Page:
If one is seeking creative inspiration, one need look no further than the artistic output of Henri Matisse, one of modern art’s greats. He lived to be 84 and it wouldn’t be all that far-fetched to say that he spent as much of those 80 plus years steeped in art and creative making as he conceivably could. Let’s delve into eight of the prolific artist’s styles, loosely linked to eras of time, to get the full scope of his wide-ranging art.
Matisse began painting in 1889, near the edge of 20. Though he started relatively late in life (studying to be a lawyer first) and only by chance when his mother bought him a set of painting supplies to keep himself occupied while bedridden, recovering from appendicitis, Matisse soon became completely enamored with art. He emptied his bank accounts on one occasion to buy art from the artists he admired.
The early works show Matisse was inspired by many — Van Gogh, Gauguin, Cezanne and Rodin — though if there was one painter above all who would claim the lion’s share of his devotion, it would be Cezanne. That artist’s color sensibilities and compositional skill would inspire Matisse extensively over the years.
Many of the early paintings exhibit a Divisionist style, with unblended patches of color apparent on the canvas, leaving the color “mixing” to the eye. The work is also focused largely on form and somewhat reserved and conventional in color and subject matter.
Growing Access and Influence
In April 1906, Matisse met Pablo Picasso, who would become a lifelong friend and foil when it came to art. The two were often compared. In contrast to Picasso though, Matisse more often painted from life and his figures were painted in more fully realized settings.
Matisse came to teach at the Académie Matisse in Paris, funded by wealthy friends, from 1907-11. He also became close with Gertrude Stein and her circle. Of Matisse’s work on view at her weekly salon gatherings at 27 rue de Fleurus, Gertrude Stein said: “More and more frequently, people began visiting to see the Matisse paintings—and the Cézannes: Matisse brought people, everybody brought somebody, and they came at any time and it began to be a nuisance, and it was in this way that Saturday evenings began.”
It lasted a bit more than a decade and its heydays were from 1904-1908 with three exhibitions that put its leaders, one of whom was Matisse, on the map. The Fauvist style was known for its wild, uncontrolled color that had no basis in nature. The application of the paint was thought to be raw and unrefined, the work of “wild beasts,” which is where the term Fauvism derives.
Highest Highs and Lows
Matisse’s work in the 1910s is all about bright, expressive color and planes of color with a particular attention to line. When Fauvism fades, he’s well on his way, continuing to absorb the visual language of Primitivism and African art, and travelling far and wide — from Algiers to Spain and Morocco.
In many quarters, his art is well received. Art critic Guillaume Apollinaire calls his work “eminently reasonable” and he is part of the major artistic movement taking place in Paris during the time. Many of his most famous works are produced during this era. But simultaneous to painting masterpieces like La Danse, Matisse is also forced to deal with critical scorn, difficulty selling his work and, at the Armory Show in Chicago in 1913, having his painting, Nu bleu, burned in protest.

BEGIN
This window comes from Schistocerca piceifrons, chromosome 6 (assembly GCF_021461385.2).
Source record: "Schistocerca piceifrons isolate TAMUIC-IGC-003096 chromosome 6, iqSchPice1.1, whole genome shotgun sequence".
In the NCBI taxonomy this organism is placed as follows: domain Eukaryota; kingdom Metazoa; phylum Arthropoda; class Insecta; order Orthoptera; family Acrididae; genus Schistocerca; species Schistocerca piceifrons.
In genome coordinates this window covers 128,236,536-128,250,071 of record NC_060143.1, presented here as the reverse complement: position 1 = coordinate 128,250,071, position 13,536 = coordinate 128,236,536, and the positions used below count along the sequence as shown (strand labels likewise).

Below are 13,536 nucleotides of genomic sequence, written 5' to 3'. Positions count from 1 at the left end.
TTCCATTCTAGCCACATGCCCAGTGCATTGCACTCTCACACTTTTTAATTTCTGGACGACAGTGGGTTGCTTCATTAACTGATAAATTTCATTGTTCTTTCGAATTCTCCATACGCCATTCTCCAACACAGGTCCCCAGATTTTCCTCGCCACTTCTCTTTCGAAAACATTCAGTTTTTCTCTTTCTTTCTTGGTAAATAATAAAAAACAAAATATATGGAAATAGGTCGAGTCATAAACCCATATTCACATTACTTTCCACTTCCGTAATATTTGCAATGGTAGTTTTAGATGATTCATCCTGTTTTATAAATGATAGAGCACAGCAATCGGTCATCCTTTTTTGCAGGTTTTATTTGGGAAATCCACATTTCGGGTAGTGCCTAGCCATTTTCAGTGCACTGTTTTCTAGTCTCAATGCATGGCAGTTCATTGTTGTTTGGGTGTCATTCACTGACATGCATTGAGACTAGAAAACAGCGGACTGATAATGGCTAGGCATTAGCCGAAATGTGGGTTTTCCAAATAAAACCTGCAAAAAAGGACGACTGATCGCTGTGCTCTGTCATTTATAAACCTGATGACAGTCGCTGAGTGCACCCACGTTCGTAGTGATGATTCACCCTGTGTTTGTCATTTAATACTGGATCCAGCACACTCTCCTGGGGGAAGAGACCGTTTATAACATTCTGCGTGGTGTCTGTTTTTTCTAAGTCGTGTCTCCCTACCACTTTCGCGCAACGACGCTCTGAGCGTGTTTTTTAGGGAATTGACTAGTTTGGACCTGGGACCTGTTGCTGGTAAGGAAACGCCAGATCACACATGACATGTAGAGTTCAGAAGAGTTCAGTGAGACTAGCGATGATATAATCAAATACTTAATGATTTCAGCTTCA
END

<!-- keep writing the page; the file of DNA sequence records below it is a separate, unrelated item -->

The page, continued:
Return to Order
In 1917, Matisse moves his household to Nice on the French Rivera. Like many post-World War I artists, Matisse pulls back on extremism. He found comfort, it seems, in more relaxed, softer subjects and depictions. Some critics called the works of this period decorative and shallow, but Matisse was not alone — this pulling back was a phenomenon seen among many artists of this period including Picasso and Stravinsky.
The Dance Continues
In the 1920s, Matisse reengaged with the art world at large, create many works in collaboration with artists worldwide. The 1930s brought a renewed commitment and boldness to his work. Large Reclining Nude was created and indicates where the next big thing for Matisse is headed: simplified forms and cutouts.
Matisse could have fled France during the onset of World War II but chose to stay and as a non-Jewish citizen he was able to do so relatively safely. “It seemed to me as if I would be deserting,” he wrote to his son, Pierre, in September 1940. “If everyone who has any value leaves France, what remains of France?”
Matisse continued to make art and was, surprisingly, able to display his work during this time. He also worked as a graphic artist, creating black and white book illustrations and some hundred lithographs.
In the early 1940s, after surgery, Matisse again discovered a love for an art form while convalescing. This time, with paper and scissors, creating cutouts and collages that would eventually replace painting completely for the artist.
These started on the small scale but eventually came to occupy entire rooms as full-size cutout murals. Matisse finished his last painting in 1951 and the cutouts were the last artworks he ever made.
Want More Matisse?
If you are as excited about the work of Henri Matisse as we are, let your own art in on the inspiration. With Intuitive Art: Painting Like Matisse you’ll learn to paint in the iconic style (or at least one of them!) of this famous creator and see how his creative building blocks can be a starting point for your own as well!